Midlife and older gay men in the United States have lived through a remarkable period of crisis and change. On the heels of the burgeoning gay rights movement in the 1970s, the AIDS epidemic robbed these men of many of their friends and partners beginning in the 1980s.
Richard Wight, a researcher in the Department of Community Health Sciences in the UCLA Fielding School of Public Health, has recently studied mental health trajectories of midlife and older gay men against the backdrop of these societal shifts.
Wight and his colleagues, including professor Carol Aneshensel in the Department of Community Health Sciences, have drawn from an invaluable resource—the Los Angeles site of the ongoing Multicenter AIDS Cohort Study(MACS), one of the world’s largest and longest-running studies examining the natural history of HIV/AIDS. Led at UCLA by Dr. Roger Detels, professor of epidemiology at the Fielding school, the study has followed the lives of nearly 5,000 HIV-positive and HIV-negative gay and bisexual men at four U.S. sites since 1984 through twice-annual assessments.
“It dawned on me that we have three decades’ worth of data,” says Wight. “This was an opportunity to see how the historic societal changes affecting gay men have intersected with the natural aging process.”
Wight has found that —on top of experiencing aging-related stress that is common regardless of sexual orientation such as financial strains, health-related hardships, caregiving burdens and concerns about independence—many midlife and older gay men experience the stress of being part of a sexual minority group. They perceive that they need to conceal their sexual orientation, or that others are uncomfortable with or avoid them because they are gay.
In a study Wight published in 2012, he found that men ages 44-75 who identified as gay and reported both sexual-minority stress and aging-related stress were at high risk of experiencing poor mental health.
Older gay men are more likely than heterosexual men to endure other types of stress common to the aging population, Wight notes. “They often don’t have the same level of social resources,” he says. “Older gay people are much less likely to have children or to be in a committed relationship than heterosexual people, and are more likely to be living alone, so they have fewer resources to fall back on as they get older.”
In a 2015 study, Wight found that some midlife and older gay men experience what he and his colleagues termed “internalized gay ageism,” which Wight defines as “feeling denigrated or depreciated as they grow older within the context of a gay male culture in which youth and physical attractiveness are disproportionately valued.”
While most of the men in the study did not experience this phenomenon, those who did were more likely to report symptoms of depression.
“Midlife and older gay men have traversed unparalleled historical changes across their adult lives and have paved the way for younger generations of sexual minorities to live in a time of less institutionalized discrimination,” Wight and his co-authors observed. “Still, they are at distinct risk for feeling socially invisible and devalued in their later years.”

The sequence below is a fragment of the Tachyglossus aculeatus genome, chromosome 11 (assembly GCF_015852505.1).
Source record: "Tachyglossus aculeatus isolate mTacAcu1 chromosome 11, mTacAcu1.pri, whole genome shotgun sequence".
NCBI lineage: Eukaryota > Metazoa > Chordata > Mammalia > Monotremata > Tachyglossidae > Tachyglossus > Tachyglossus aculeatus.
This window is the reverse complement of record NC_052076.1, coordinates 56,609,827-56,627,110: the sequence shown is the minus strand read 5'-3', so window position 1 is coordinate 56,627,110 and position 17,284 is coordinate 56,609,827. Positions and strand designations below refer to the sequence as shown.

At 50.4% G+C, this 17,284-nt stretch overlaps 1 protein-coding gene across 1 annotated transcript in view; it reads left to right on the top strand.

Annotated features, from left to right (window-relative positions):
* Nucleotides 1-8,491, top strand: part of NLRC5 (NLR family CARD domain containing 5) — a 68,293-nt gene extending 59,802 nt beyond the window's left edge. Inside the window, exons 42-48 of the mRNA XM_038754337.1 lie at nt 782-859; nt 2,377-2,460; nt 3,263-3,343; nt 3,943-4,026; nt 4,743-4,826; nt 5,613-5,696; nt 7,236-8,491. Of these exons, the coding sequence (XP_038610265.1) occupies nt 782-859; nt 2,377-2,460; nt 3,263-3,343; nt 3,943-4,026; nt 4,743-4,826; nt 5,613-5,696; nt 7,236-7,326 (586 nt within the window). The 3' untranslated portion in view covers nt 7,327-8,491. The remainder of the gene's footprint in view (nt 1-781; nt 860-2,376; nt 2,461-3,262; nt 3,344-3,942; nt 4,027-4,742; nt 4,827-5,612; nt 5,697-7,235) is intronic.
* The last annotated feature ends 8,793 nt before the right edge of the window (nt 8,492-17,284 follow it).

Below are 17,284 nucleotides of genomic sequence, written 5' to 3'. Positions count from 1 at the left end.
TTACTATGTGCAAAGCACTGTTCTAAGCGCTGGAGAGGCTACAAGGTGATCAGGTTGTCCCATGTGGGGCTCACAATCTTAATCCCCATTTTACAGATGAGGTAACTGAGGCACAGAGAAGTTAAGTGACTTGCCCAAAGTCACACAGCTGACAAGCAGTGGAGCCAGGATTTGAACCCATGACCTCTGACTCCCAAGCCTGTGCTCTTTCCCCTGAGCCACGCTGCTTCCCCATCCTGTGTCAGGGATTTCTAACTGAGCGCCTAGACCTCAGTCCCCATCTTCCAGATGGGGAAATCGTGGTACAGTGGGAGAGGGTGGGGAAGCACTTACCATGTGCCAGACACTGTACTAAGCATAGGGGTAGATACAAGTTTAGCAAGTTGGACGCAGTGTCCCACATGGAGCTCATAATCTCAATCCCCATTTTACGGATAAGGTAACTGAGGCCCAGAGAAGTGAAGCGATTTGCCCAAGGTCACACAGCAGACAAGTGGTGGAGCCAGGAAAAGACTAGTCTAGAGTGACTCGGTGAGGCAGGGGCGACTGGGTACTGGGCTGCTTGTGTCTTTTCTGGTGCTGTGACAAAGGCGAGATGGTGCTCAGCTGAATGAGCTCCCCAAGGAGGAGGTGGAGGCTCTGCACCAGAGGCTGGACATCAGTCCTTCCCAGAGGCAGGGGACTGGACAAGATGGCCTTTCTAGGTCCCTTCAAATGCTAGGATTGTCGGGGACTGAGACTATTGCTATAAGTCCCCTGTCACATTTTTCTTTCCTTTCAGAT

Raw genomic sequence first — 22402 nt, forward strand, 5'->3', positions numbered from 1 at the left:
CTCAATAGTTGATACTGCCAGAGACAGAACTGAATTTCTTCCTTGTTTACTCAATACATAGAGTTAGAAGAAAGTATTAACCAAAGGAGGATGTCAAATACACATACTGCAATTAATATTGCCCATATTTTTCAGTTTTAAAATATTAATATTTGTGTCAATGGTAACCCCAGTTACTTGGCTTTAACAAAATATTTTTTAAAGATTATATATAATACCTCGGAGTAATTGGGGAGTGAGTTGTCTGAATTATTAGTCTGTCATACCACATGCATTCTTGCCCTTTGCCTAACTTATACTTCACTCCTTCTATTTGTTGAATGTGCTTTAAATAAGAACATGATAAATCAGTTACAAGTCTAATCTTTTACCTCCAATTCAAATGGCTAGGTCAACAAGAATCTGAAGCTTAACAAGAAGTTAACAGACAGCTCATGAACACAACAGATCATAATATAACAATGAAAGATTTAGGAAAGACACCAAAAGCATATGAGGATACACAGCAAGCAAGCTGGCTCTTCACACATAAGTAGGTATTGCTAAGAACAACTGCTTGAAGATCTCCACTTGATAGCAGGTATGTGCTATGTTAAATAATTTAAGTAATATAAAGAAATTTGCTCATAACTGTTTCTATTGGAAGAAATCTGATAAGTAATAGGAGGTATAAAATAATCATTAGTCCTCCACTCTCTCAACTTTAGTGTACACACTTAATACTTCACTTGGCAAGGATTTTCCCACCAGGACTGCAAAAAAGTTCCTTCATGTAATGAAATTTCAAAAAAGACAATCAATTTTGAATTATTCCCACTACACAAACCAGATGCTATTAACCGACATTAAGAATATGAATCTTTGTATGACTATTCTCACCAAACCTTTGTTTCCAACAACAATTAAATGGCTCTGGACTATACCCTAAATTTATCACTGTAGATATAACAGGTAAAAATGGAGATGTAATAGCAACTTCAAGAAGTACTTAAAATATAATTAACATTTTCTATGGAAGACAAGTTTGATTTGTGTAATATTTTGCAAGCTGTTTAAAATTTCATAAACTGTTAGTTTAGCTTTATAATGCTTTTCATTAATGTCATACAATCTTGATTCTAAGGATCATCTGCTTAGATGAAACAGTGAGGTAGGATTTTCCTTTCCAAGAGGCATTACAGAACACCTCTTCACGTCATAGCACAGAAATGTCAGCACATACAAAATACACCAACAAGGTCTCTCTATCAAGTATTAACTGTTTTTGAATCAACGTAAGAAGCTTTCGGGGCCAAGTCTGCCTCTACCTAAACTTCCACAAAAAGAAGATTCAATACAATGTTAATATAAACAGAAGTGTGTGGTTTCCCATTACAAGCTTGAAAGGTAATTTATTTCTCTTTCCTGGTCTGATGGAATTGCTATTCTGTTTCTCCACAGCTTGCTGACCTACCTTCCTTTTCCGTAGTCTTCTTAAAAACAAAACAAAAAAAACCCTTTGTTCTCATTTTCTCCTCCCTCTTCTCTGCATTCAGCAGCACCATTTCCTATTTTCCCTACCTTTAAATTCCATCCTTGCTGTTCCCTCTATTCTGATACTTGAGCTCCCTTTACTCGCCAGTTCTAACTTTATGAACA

But Wight has also found certain characteristics to be associated with better mental health and a lower risk of depression among the midlife and older gay men he has studied.
For the men who experienced internalized gay ageism, a sense of mattering, which Wight describes as “the degree to which people feel they are an important part of the world around them,” was a key factor in mitigating stress-related mental health problems.
Wight’s research also suggests that having a high level of mastery—or a sense of control over one’s life—helps to offset some of the damaging effects of sexual-minority and aging-related stress.
Moreover, his research has concluded that legal marriage for persons in same-sex partnerships may protect against poor mental health.
Wight got his start at the Fielding school in 1985 when he worked for MACS as a research interviewer. At the time there were approximately 1,600 men being followed at the UCLA MACS site; more than three decades later, that number is down to about 500, with many from the original cohort having died of AIDS-related illness.
“When the study started in 1984, HIV hadn’t even been identified as the cause of AIDS,” Wight says. “These men were motivated to help figure out why so many of their friends were dying, and, as time went on and we learned more, much of the study’s focus shifted to long-term survival and aging for these HIV-positive and HIV-negative men.”
The findings from Wight’s research on the lives of these men as they advance in age suggest that targeted campaigns may be necessary to address their heightened risk for poor mental health. Many study participants have related how difficult it is when they think of the close friends and partners they have lost, and how their lives could have been different if those individuals were still alive.
“On the other hand,” Wight says, “having dealt with so much adversity in their lives has made many of these men stronger, more resilient and better equipped to deal with some of the hardships people encounter when they get older.”
Homophobia and discrimination continue to be significant, he said, but there is no doubt that the legal and social landscape has shifted dramatically since today’s midlife and older gay men were youths.
“These men have lived through tumultuous times,” Wight says. “Their contributions should be valued. Because of what they have been through, life will be that much easier for younger gay people.”
On the other hand, Wight points out that recent legislative action, such as the controversial laws restricting access to restrooms based on sex in North Carolina and Mississippi, are once again creating circumstances that put sexual minorities at risk of discrimination and its harmful consequences.